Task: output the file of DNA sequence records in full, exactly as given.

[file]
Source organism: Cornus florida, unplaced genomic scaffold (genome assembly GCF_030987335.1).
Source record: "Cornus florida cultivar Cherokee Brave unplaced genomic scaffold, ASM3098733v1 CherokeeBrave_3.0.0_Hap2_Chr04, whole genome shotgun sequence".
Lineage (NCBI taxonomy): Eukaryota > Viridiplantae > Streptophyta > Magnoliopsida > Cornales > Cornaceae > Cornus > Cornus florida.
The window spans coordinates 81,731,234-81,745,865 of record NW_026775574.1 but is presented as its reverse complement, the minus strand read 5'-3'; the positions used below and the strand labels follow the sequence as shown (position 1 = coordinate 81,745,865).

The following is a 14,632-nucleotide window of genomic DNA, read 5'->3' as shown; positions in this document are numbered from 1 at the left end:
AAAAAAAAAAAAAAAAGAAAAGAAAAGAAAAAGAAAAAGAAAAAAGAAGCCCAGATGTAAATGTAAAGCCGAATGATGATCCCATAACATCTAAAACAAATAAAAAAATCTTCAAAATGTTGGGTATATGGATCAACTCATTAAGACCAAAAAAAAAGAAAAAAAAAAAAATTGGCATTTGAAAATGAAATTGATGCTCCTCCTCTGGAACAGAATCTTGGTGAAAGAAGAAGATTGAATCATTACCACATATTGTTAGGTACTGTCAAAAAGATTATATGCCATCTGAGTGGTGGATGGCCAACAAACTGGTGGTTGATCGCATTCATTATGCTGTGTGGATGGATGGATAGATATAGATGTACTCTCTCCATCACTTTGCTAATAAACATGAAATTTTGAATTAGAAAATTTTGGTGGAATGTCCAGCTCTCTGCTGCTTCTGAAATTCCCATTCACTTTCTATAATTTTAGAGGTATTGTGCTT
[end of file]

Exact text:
Source organism: Cornus florida, unplaced genomic scaffold (genome assembly GCF_030987335.1).
Source record: "Cornus florida cultivar Cherokee Brave unplaced genomic scaffold, ASM3098733v1 CherokeeBrave_3.0.0_Hap2_Chr04, whole genome shotgun sequence".
Lineage (NCBI taxonomy): Eukaryota > Viridiplantae > Streptophyta > Magnoliopsida > Cornales > Cornaceae > Cornus > Cornus florida.
The window spans coordinates 81,731,234-81,745,865 of record NW_026775574.1 but is presented as its reverse complement, the minus strand read 5'-3'; the positions used below and the strand labels follow the sequence as shown (position 1 = coordinate 81,745,865).

The following is a 14,632-nucleotide window of genomic DNA, read 5'->3' as shown; positions in this document are numbered from 1 at the left end:
AAAAAAAAAAAAAAAAGAAAAGAAAAGAAAAAGAAAAAGAAAAAAGAAGCCCAGATGTAAATGTAAAGCCGAATGATGATCCCATAACATCTAAAACAAATAAAAAAATCTTCAAAATGTTGGGTATATGGATCAACTCATTAAGACCAAAAAAAAAGAAAAAAAAAAAAATTGGCATTTGAAAATGAAATTGATGCTCCTCCTCTGGAACAGAATCTTGGTGAAAGAAGAAGATTGAATCATTACCACATATTGTTAGGTACTGTCAAAAAGATTATATGCCATCTGAGTGGTGGATGGCCAACAAACTGGTGGTTGATCGCATTCATTATGCTGTGTGGATGGATGGATAGATATAGATGTACTCTCTCCATCACTTTGCTAATAAACATGAAATTTTGAATTAGAAAATTTTGGTGGAATGTCCAGCTCTCTGCTGCTTCTGAAATTCCCATTCACTTTCTATAATTTTAGAGGTATTGTGCTT